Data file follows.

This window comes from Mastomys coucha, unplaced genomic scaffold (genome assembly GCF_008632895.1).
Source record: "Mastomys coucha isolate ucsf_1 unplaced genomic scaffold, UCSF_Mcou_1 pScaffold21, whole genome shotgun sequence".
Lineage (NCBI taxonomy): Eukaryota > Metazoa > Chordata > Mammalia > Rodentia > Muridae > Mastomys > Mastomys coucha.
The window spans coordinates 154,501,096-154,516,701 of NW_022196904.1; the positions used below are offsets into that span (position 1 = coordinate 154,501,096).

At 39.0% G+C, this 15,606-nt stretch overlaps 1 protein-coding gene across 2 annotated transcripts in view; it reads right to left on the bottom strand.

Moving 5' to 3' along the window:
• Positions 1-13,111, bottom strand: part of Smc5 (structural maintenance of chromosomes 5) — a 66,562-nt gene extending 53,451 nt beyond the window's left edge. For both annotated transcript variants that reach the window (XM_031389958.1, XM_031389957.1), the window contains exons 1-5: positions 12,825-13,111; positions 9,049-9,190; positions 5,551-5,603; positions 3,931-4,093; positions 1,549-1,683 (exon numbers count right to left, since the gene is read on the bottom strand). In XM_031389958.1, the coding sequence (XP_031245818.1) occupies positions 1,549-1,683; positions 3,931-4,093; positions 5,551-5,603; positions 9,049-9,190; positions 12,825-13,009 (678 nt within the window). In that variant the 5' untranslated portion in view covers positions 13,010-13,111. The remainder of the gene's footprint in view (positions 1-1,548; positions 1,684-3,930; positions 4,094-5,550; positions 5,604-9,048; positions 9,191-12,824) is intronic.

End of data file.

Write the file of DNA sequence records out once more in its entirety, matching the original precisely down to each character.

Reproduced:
This window comes from Mastomys coucha, unplaced genomic scaffold (genome assembly GCF_008632895.1).
Source record: "Mastomys coucha isolate ucsf_1 unplaced genomic scaffold, UCSF_Mcou_1 pScaffold21, whole genome shotgun sequence".
Lineage (NCBI taxonomy): Eukaryota > Metazoa > Chordata > Mammalia > Rodentia > Muridae > Mastomys > Mastomys coucha.
The window spans coordinates 154,501,096-154,516,701 of NW_022196904.1; the positions used below are offsets into that span (position 1 = coordinate 154,501,096).

At 39.0% G+C, this 15,606-nt stretch overlaps 1 protein-coding gene across 2 annotated transcripts in view; it reads right to left on the bottom strand.

Moving 5' to 3' along the window:
• Positions 1-13,111, bottom strand: part of Smc5 (structural maintenance of chromosomes 5) — a 66,562-nt gene extending 53,451 nt beyond the window's left edge. For both annotated transcript variants that reach the window (XM_031389958.1, XM_031389957.1), the window contains exons 1-5: positions 12,825-13,111; positions 9,049-9,190; positions 5,551-5,603; positions 3,931-4,093; positions 1,549-1,683 (exon numbers count right to left, since the gene is read on the bottom strand). In XM_031389958.1, the coding sequence (XP_031245818.1) occupies positions 1,549-1,683; positions 3,931-4,093; positions 5,551-5,603; positions 9,049-9,190; positions 12,825-13,009 (678 nt within the window). In that variant the 5' untranslated portion in view covers positions 13,010-13,111. The remainder of the gene's footprint in view (positions 1-1,548; positions 1,684-3,930; positions 4,094-5,550; positions 5,604-9,048; positions 9,191-12,824) is intronic.